Next week we’re holding our Cabinet Office Analysts’ Summer Event – it will be a great opportunity for analysts from across the department to share learning and insights, to network with colleagues from other areas and to pick up new skills. I am passionate about the important difference high quality analysis can make to policy development and implementation and, as the Cabinet Office’s Chief Economist, am particularly keen we continue to build a vibrant and effective analytical community in the department. Events which bring us all together can be an important part of that and I am grateful to all the analysts from across the department who help organise them or volunteer to present at them.
The Analysts’ Winter Event
Our last event in February, for example, allowed us to take stock of the great work that has gone on in relation to data science across the Cabinet Office and beyond and assess the opportunities ahead. This current cross-government Data Science Partnership has its origins in the work of our Horizon Scanning Programme – see our earlier blog post which explored this. The resultant partnership between the Government Innovation Group, Government Digital Service, Government Office for Science and the Office of National Statistics is now bringing the potential of data science to government through the practical development of fifteen alpha projects, work to build the capability of government’s existing analysts and policy people, and developing an ethical code with external practitioners.
We have also been keen to practice what we preach and make sure that all of our department’s analysts have the opportunity to develop their skills in this area. To facilitate that I chaired a fantastic panel session in the February meeting with Sue Bateman who leads the cross-government programme, Shazia Holtom a data scientist in GDS and Radana Crhova, a senior economist in this team who participated in the data science accelerator programme. This programme rapidly trains existing analysts in data science techniques such as machine learning, data scraping and advanced visualisation, to help test the usefulness of such approaches in government analysis. The panel session led to a lively discussion of how we could grow our skills in this area and use them to help deliver the department’s objectives.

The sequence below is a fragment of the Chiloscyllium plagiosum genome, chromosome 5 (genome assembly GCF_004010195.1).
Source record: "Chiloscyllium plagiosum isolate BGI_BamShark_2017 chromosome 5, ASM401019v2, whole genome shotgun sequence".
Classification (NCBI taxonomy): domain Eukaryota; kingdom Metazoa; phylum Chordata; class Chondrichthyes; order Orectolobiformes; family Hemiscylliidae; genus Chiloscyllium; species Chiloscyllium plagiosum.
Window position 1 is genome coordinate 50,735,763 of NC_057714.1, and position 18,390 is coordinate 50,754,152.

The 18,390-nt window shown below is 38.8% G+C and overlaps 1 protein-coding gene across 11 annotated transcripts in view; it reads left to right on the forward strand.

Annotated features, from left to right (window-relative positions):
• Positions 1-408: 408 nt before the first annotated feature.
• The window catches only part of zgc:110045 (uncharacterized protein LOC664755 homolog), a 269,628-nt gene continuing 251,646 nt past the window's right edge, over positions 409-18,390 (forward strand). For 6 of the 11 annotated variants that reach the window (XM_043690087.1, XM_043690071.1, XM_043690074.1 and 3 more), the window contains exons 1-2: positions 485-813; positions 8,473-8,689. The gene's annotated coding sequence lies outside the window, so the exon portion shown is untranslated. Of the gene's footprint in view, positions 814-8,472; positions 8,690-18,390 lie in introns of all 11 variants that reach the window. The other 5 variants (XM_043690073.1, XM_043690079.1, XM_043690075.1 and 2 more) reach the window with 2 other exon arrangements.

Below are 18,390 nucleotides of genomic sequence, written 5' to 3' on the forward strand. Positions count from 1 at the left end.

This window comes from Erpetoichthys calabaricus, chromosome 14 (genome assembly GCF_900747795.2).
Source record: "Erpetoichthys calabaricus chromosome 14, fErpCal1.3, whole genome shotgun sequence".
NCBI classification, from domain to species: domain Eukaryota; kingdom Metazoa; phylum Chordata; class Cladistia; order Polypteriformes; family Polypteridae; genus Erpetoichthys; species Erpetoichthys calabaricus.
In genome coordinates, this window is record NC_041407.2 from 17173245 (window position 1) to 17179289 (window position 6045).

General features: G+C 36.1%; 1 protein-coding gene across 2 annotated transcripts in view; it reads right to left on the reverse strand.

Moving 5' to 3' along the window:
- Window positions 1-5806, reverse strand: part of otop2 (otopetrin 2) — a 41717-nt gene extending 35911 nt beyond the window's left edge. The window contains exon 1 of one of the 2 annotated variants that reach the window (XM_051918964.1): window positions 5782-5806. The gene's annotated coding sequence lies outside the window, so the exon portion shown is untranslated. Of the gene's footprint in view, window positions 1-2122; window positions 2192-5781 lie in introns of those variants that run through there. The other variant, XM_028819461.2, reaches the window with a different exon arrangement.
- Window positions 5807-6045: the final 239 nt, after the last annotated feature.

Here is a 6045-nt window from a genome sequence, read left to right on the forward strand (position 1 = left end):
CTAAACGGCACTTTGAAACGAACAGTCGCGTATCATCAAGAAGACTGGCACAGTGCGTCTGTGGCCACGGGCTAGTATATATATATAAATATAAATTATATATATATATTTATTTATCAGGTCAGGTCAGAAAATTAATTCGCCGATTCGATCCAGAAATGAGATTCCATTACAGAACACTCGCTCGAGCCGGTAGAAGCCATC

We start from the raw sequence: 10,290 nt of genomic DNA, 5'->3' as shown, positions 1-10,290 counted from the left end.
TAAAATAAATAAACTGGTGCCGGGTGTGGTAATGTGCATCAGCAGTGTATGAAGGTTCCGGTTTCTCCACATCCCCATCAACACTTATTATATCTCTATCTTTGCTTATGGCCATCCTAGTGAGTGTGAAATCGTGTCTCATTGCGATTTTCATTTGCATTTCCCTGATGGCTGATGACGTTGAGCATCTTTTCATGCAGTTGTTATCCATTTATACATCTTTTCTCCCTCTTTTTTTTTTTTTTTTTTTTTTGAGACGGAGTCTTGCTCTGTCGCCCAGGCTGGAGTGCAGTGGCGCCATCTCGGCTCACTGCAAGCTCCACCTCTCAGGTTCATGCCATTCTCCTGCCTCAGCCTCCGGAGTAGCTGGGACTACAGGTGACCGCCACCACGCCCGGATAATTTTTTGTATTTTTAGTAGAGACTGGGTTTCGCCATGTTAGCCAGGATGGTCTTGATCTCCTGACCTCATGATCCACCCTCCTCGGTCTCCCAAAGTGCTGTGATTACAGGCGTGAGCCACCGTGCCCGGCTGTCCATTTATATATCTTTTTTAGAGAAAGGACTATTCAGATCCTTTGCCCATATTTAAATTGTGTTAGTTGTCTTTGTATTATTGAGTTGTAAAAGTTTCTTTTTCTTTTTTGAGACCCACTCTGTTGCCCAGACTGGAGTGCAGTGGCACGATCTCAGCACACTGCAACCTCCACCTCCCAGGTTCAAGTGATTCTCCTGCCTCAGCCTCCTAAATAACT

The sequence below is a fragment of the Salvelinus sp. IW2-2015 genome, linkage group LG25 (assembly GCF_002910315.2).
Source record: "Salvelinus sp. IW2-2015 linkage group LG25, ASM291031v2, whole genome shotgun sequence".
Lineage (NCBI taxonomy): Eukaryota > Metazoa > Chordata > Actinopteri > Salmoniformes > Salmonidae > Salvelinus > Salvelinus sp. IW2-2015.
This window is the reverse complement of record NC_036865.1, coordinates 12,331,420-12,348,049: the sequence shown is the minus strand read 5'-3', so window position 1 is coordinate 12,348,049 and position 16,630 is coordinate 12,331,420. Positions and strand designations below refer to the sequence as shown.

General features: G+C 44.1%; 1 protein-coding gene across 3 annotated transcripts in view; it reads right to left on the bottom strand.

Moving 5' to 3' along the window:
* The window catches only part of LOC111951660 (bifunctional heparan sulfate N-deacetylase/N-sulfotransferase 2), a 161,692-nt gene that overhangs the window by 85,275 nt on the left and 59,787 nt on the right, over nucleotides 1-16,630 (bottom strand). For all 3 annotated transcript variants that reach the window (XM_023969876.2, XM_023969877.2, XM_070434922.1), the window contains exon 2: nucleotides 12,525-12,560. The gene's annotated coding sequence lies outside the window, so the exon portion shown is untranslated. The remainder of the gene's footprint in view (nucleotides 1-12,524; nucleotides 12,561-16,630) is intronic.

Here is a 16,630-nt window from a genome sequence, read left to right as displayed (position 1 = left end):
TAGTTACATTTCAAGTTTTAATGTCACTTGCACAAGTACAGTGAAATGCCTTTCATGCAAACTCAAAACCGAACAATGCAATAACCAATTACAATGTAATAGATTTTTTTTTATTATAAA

The Analysts’ Summer Event
Next week’s event will build on this: we’ll have a special focus on data visualisation hearing from Sam Leon from the Open Knowledge Foundation, Dan Heron from the Government’s Digital Service and Head of Data.gov.uk, Antonio Acuna. We’ve found that effective data visualisations can really help our customers grasp key insights from data; facilitating better decision making. As the amount of data available grows, the ability to communicate it effectively will become an increasingly important part of the analyst’s toolkit. We’ve already done a lot to boost visualisation skills within the department and the technology transformation has given us access to more innovative tools. However, there is more we could do to ensure that analysts can maximise the value that these tools offer.
The event will also give us the chance to take stock on quality assurance processes in the department and to introduce a suite of new resources and guidance available to government analysts to further strengthen the quality of our work. Finally there will also be a ‘Show and Tell’ session where Cabinet Office analysts from this team and the Implementation Unit will present their work to the community, providing the opportunity for analysts to share ideas and analytical techniques.
Building the community is more than just events of course. We’ve been making use of our new technology to have a virtual community on Google+, we’ve offered some really innovative training including a ‘code club’ and a great peer to peer series and we’ve produced a number of guides to help analysts new to the department navigate through business cases, quality assurance processes and impact assessments. Jon Wallis and Rob Clogher in my team are leading this programme of Learning & Development for both analysts and non-analysts in Cabinet Office. This programme relies on Cabinet Office analysts volunteering to deliver a wide range of sessions - from data visualisation to introductory economics - they are always on the look out for new volunteers.
I’d love to hear any ideas other organisations have adopted in building professional communities - do drop us a line in the comments.